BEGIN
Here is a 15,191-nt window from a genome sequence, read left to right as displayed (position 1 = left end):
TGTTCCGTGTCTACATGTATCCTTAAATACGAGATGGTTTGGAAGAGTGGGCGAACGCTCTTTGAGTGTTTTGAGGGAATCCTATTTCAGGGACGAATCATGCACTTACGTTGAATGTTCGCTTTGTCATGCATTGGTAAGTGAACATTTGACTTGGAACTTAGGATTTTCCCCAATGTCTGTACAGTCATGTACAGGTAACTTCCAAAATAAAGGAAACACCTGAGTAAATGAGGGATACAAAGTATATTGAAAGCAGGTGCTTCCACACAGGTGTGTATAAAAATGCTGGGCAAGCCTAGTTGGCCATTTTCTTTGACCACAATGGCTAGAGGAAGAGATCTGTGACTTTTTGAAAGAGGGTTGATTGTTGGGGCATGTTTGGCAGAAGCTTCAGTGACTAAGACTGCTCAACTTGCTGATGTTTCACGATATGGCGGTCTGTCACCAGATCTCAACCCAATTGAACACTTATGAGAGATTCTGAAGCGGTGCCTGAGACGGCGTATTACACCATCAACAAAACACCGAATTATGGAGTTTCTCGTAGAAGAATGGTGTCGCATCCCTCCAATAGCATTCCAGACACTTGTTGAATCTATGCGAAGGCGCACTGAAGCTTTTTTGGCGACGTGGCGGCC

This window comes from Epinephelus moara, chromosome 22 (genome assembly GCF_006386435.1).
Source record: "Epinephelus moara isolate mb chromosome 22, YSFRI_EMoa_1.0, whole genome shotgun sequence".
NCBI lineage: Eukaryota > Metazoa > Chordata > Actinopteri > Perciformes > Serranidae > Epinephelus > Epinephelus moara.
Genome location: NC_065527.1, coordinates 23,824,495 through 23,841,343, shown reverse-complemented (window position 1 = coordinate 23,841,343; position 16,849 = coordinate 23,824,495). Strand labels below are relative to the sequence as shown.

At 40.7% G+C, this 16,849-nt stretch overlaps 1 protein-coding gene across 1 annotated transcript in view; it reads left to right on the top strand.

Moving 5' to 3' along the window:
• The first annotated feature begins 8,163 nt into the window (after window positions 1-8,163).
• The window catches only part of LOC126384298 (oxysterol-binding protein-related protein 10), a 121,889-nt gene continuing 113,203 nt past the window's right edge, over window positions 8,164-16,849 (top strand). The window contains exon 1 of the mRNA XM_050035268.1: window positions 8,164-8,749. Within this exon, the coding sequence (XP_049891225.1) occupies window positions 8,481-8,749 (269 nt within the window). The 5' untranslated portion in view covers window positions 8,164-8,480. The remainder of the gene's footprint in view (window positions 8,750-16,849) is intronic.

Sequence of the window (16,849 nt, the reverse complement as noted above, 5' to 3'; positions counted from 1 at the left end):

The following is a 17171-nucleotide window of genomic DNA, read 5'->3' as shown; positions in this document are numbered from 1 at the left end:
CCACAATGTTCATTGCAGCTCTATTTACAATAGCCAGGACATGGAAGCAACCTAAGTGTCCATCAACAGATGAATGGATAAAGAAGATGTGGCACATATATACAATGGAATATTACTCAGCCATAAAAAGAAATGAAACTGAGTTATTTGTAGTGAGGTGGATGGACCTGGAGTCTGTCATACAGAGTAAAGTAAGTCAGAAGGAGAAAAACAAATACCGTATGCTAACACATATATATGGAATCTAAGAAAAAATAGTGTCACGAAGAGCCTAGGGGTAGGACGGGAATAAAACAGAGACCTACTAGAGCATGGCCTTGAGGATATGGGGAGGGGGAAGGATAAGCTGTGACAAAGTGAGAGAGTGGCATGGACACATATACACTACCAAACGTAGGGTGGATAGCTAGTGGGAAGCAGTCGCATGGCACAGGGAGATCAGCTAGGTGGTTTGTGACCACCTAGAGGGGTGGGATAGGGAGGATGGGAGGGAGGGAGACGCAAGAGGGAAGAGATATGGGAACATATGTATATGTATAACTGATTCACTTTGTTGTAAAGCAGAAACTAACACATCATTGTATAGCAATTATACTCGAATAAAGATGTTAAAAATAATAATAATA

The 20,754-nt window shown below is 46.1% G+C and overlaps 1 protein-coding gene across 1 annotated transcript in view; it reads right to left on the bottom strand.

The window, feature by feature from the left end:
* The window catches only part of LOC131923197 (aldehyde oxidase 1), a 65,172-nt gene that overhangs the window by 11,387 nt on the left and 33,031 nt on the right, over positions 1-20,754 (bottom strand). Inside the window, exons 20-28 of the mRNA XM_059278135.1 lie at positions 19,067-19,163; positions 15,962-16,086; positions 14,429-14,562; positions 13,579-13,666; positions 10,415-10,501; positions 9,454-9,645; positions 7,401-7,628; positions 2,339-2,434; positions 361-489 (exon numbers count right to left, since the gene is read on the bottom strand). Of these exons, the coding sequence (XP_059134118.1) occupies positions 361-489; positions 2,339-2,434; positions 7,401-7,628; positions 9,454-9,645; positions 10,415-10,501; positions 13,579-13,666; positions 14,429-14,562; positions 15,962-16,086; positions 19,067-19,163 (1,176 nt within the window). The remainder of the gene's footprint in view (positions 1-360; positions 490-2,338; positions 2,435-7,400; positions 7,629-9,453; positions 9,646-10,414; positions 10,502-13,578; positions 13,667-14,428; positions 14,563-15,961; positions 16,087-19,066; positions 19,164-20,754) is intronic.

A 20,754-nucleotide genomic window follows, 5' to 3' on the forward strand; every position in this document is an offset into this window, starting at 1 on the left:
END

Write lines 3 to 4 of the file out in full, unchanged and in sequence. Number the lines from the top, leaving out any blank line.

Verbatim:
This window comes from Epinephelus moara, chromosome 22 (genome assembly GCF_006386435.1).
Source record: "Epinephelus moara isolate mb chromosome 22, YSFRI_EMoa_1.0, whole genome shotgun sequence".